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Atelier Jolie, Coperni robots, and competing fashion growth scenarios
How massification is pushing luxury fashion towards craftsmanship and memes
Welcome to the Sociology of Business. For those new here, in my last analysis, Kulturindustrie, I wrote about the four major types of the current cultural output. Subscribe below, find my book The Business of Aspiration on Amazon and find me on Instagram and Twitter.
Earlier this month, Angelina Jolie announced her new venture. Called Atelier Jolie, it is meant to give the fashion makers - tailors, pattern-makers and artisans who actually make the clothes - a platform for collaboration with anyone with a design idea.
Riding on the belief that we are all creative, and that creativity is the highest form of self-expression, Jolie gives the global reach to the practice as old as time. Local tailors used to be how all clothes were made. Leather, silk, wool weavers, artisans and craftsmen were selling their creations in the local markets.
The difference from the luxury fashion system is that neither of these groups had a brand associated with them. An artisan, skilled in weaving horse hair or wool or silk, sells their creations at a margin much lower than they would under patronage of a brand. Despite their skill and heritage of their craft, artisans’ creations are not considered luxury, much less fashion. They are souvenirs.
Regardless of how Jolie’s venture pans out once it’s launched, it represents a growth model for luxury fashion. Demna, chastened by a recent scandal, is now all about tailoring and craft; Hermès, Chanel, and other luxury houses have long been reporting the dearth of skilled artisans and craftsmen. Hermès started their own craft schools to train the next generation as the existing ones went into retirement. Attractiveness of going into craft for young Western people is however limited as they still prefer white-collar, service jobs. This may change. In the meantime, there’s plenty of those globally who don’t lack motivation or skill, but access and exposure.
Separately, there are high-end tailors making clothes as expensive as Hermès or Chanel, and serving a small and secretive but lucrative club of private clients, who want something that only they have. The more obscure and unique, the better, against the backdrop of the modern mass luxury fashion.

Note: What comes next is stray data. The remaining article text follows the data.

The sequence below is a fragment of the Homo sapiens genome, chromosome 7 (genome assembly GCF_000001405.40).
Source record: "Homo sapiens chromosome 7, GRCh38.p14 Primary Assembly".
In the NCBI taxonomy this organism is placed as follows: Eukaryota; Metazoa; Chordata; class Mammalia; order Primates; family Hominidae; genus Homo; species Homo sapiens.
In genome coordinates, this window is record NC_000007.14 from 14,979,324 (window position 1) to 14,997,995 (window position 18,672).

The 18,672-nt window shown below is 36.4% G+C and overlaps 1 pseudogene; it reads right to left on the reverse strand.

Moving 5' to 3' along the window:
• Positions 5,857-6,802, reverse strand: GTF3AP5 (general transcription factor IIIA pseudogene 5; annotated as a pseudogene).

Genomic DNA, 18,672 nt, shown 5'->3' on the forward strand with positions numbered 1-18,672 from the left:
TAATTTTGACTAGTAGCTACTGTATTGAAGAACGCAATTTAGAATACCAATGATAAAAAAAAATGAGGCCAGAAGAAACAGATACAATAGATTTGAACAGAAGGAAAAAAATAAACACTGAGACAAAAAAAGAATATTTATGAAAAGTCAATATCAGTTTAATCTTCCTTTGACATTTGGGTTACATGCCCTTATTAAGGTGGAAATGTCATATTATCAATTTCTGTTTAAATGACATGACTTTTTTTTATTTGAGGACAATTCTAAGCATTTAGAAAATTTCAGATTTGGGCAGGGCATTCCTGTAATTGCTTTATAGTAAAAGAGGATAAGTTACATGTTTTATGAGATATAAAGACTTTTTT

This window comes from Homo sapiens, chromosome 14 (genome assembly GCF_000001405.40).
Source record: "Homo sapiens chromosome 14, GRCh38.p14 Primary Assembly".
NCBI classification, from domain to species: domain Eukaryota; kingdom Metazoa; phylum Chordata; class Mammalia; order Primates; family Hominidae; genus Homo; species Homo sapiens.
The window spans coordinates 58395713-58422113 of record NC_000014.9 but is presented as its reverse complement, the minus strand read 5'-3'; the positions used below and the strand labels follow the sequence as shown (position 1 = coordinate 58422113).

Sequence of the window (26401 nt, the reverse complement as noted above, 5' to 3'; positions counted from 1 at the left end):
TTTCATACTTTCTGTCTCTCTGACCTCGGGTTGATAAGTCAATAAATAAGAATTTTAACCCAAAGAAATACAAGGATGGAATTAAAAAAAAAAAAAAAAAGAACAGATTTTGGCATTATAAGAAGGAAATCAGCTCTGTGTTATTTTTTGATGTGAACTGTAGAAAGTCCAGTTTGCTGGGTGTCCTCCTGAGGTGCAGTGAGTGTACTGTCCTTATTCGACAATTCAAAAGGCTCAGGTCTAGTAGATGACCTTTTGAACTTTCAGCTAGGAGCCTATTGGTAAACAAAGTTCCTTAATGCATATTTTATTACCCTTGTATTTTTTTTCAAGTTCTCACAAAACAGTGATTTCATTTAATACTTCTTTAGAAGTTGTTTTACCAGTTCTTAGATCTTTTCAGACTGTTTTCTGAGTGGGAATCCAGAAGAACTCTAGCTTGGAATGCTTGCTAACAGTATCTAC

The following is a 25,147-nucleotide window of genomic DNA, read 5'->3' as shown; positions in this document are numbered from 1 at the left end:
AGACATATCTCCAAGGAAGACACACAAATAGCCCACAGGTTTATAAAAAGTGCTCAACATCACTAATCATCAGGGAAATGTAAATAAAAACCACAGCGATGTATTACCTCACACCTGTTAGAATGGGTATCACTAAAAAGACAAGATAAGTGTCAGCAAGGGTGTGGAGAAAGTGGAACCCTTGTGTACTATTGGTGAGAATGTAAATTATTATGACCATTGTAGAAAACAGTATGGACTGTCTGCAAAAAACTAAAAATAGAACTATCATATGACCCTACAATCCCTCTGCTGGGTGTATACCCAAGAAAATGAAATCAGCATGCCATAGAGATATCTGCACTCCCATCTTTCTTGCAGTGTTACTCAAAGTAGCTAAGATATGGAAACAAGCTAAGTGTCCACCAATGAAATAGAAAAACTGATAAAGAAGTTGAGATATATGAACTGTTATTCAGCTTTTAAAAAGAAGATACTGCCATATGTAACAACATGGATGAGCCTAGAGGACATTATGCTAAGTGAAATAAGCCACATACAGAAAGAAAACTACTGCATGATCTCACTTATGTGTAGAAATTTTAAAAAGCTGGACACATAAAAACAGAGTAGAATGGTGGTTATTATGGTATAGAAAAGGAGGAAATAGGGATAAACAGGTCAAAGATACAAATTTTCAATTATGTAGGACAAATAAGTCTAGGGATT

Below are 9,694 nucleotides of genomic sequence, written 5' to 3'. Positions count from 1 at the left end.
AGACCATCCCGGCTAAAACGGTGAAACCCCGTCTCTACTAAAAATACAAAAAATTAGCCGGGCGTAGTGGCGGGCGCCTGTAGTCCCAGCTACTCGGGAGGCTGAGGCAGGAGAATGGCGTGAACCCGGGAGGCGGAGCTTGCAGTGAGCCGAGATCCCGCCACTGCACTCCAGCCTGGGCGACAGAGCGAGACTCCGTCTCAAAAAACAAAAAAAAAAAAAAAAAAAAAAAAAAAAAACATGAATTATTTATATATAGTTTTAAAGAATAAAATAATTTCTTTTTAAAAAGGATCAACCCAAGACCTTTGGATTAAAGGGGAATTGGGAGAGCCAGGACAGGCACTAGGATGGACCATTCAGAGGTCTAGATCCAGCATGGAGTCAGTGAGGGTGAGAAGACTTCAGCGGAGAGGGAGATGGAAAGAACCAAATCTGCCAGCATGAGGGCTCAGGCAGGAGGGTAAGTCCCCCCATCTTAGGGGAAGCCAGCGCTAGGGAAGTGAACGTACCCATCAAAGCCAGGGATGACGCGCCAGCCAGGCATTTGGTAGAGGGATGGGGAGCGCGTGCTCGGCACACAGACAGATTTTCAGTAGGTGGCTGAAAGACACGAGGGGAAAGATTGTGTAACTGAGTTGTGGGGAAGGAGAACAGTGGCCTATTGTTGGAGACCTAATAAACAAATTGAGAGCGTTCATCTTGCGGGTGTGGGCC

Mass luxury fashion, propelled by LVMH, is currently the dominant growth model. It is marked by the manic global store openings, aggressive growth targets, globalization of supply and production, collaborations, celebrity, trendiness and hype.
To stand out in the mass luxury fashion today, brands take their branding to the extreme. Extreme branding has often very little to do with the a brand’s identity or aesthetic territory; it has also little to do with the actual design direction and seasonal collections.
Extreme branding aims to elicit an extreme reaction. Packaged to be attention-grabbing and shareable, extreme branding most often exists in the form of physical or digital memes.
Neither artisanship nor extreme branding have the actual brand systems behind them; both exist on their own, in the cultural contexts outside of the luxury fashion (the former is the domain of ethnography; the latter, the domain of popular culture).
The most likely scenario of luxury fashion’s future growth is a bifurcation between the two. In the US, Bode, having originally worked with deadstock with US tailors and craftsmen, has since expanded its network to manufacturers and artisans in Romania, Portugal, Italy, India and Peru. It is easy the image Hermès or Chanel replicating Jolie’s model with a global branded network of Hermès or Chanel artisans; it is equally easy to imagine Gucci, LV, Coperni and others doubling down on meme marketing. Both models generate economic value; only one of them also creates social, cultural and ecological values.